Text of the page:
Sunday after Sunday, the works and lives of Scripture’s heroes are reverently read in pulpits across the land. But if the Bible’s motley crew revisited this planet, would they be honored in our churches? Even the Pharisees revered dead prophets. It’s the live ones that make us squirm. There’s Jesus, who drank, and the Nazarenes who abstained even from grapes. (Numbers 6:4) Solomon wore extravagant finery. Equally holy men wore rags. Paul’s dress would get even an apostle blacklisted in most churches. (Well, if it wasn’t exactly a dress that he wore, what was it? A nightie?) Some lived in palaces and some in caves. Some were free-thinkers in the realm of personal hygiene. Many were in public disgrace, some were even outlaws, yet they refused to conform. Whether they had ice in their veins or permafrost in their brains, you can decide, but they established new frontiers in outlandish behavior.

If you want to stand out like iridescent acne, have the spirit of an Old Testament prophet. Zany publicity stunts were their specialty. You’d think Ezekiel was vying for the weirdest entry in the Guinness Book of Records, lying on just one side for more than a year, fueling his fire with dung to cook needlessly-rationed food. (God wanted him to use human faeces, but Ezekiel was too straight for that – (Ezekiel 4:4-15)) He dug through a wall, built make-believe siegeworks against a brick he called ‘Jerusalem’, and attacked shavings of his hair. (Ezekiel 4:1-3; 5:1-4; 12:5) Isaiah sauntered around almost starkers for three years. (Isaiah 20:2-4) Hosea got involved with a woman. Pious eyebrows must have shot through the roof. Yet these were not the hare-brained schemes of religious nuts. Men of God were obeying the holy leadings of the Almighty.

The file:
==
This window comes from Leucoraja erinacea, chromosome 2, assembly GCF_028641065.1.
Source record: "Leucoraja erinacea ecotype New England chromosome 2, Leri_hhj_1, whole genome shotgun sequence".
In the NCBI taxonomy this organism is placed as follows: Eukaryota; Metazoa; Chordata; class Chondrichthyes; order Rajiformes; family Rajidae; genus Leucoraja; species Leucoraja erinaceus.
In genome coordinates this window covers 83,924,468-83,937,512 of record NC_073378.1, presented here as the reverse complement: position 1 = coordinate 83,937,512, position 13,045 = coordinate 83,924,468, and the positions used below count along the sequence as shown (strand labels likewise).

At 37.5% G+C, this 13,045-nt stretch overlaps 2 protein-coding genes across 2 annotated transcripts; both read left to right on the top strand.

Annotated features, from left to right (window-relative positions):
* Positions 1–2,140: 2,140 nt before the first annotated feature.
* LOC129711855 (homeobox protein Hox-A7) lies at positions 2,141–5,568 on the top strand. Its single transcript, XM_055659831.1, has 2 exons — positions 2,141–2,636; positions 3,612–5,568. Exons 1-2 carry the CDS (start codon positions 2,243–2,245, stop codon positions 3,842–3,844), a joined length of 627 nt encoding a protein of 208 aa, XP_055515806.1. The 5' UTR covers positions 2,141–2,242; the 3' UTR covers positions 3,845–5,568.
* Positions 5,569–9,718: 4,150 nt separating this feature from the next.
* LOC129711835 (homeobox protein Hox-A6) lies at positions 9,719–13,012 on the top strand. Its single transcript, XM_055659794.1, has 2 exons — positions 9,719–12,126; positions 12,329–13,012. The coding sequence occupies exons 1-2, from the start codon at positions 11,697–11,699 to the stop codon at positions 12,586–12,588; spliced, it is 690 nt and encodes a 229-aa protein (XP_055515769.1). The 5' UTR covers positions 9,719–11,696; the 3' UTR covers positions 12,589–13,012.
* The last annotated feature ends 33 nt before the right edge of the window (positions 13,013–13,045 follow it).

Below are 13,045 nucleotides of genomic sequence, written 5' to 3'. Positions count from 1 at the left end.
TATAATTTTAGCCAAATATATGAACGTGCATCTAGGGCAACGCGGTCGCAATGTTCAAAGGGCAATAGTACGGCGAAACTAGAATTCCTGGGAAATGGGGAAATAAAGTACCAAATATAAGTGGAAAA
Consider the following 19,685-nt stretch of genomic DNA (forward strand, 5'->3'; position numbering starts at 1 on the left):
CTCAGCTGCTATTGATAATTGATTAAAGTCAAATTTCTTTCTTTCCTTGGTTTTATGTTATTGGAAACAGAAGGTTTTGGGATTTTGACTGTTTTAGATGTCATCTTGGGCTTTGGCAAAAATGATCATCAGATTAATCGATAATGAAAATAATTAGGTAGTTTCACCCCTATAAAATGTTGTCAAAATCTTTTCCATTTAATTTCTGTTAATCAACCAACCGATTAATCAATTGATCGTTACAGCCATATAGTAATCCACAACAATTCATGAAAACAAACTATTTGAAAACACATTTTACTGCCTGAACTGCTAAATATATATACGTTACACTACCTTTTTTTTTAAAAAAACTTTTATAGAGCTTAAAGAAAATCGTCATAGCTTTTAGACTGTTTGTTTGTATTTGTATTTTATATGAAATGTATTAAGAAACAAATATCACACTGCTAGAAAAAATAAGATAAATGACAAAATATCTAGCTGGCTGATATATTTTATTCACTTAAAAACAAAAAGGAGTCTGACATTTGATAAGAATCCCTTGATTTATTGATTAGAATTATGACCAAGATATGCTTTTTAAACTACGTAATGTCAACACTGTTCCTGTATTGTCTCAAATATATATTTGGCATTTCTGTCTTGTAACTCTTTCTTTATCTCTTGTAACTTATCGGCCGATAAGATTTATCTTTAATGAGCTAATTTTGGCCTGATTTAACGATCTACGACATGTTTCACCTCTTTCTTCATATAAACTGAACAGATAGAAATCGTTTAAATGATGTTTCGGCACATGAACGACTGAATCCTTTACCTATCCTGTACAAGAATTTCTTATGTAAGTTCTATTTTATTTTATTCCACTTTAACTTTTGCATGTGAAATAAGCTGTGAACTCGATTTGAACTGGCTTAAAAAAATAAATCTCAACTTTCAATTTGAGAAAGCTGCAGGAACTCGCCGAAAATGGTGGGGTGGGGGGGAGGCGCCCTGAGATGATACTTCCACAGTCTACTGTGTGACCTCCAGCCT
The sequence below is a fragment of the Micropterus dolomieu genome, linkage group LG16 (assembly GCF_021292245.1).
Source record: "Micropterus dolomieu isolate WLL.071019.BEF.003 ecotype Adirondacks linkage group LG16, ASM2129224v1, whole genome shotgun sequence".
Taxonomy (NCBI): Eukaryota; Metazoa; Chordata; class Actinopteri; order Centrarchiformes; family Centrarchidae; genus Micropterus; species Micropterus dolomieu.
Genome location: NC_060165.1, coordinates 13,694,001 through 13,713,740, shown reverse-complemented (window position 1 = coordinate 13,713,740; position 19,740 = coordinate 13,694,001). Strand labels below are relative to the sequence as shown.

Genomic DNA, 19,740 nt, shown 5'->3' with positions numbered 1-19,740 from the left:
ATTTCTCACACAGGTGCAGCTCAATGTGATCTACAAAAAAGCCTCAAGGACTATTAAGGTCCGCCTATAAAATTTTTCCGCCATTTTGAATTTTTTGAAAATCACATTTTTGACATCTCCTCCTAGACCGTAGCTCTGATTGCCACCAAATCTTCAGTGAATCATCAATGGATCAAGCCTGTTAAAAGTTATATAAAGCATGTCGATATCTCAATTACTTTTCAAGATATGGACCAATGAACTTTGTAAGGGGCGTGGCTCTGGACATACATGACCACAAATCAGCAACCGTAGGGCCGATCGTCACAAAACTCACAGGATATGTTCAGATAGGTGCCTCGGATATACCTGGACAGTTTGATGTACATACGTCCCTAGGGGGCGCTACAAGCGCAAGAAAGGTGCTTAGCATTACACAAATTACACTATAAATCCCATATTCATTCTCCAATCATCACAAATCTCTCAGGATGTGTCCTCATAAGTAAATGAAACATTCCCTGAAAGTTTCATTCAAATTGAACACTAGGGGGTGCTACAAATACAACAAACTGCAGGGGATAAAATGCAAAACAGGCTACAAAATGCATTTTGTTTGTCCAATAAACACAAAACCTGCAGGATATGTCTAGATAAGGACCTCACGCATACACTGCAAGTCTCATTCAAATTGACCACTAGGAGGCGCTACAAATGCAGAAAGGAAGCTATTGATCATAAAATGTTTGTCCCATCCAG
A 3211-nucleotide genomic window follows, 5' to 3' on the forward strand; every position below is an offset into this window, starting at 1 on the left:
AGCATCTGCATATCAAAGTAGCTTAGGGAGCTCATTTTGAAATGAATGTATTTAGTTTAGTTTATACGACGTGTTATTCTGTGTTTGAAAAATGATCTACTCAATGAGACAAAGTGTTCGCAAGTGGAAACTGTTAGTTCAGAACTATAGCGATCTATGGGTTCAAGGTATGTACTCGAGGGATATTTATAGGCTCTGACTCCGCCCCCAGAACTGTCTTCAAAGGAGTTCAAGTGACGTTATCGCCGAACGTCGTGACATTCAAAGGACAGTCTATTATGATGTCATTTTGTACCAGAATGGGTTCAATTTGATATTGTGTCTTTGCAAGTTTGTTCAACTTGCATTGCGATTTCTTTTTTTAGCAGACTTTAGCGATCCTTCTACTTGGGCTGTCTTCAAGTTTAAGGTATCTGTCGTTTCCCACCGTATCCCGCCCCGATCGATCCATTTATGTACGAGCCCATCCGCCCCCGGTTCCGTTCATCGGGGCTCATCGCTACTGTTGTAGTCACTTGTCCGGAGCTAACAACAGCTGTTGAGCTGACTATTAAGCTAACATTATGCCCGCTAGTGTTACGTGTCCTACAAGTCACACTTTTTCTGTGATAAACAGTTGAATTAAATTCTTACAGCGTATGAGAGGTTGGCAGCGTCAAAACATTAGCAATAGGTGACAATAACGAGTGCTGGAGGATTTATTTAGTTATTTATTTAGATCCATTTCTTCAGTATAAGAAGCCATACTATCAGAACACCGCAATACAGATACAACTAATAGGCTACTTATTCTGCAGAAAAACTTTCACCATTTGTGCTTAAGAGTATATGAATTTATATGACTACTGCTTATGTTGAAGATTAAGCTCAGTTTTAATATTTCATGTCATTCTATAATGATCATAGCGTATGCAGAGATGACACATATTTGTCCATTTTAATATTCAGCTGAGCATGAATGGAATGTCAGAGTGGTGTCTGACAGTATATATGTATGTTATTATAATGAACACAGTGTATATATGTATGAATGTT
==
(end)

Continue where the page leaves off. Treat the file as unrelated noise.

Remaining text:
See Samson, flat on his face – tripped over his hair again. Nearby is a Nazarite, desperately trying to suppress his laughter (laugh at Samson and you laugh all the way to hospital). Under divine direction, the Nazarite has shaved his entire head. (Numbers 6:9, 18-19) Here we have two men led of the Spirit. One we’d reject because his hair has never seen a razor, the other because his hair has seen a razor. Everyone knows saints must conform to our standards.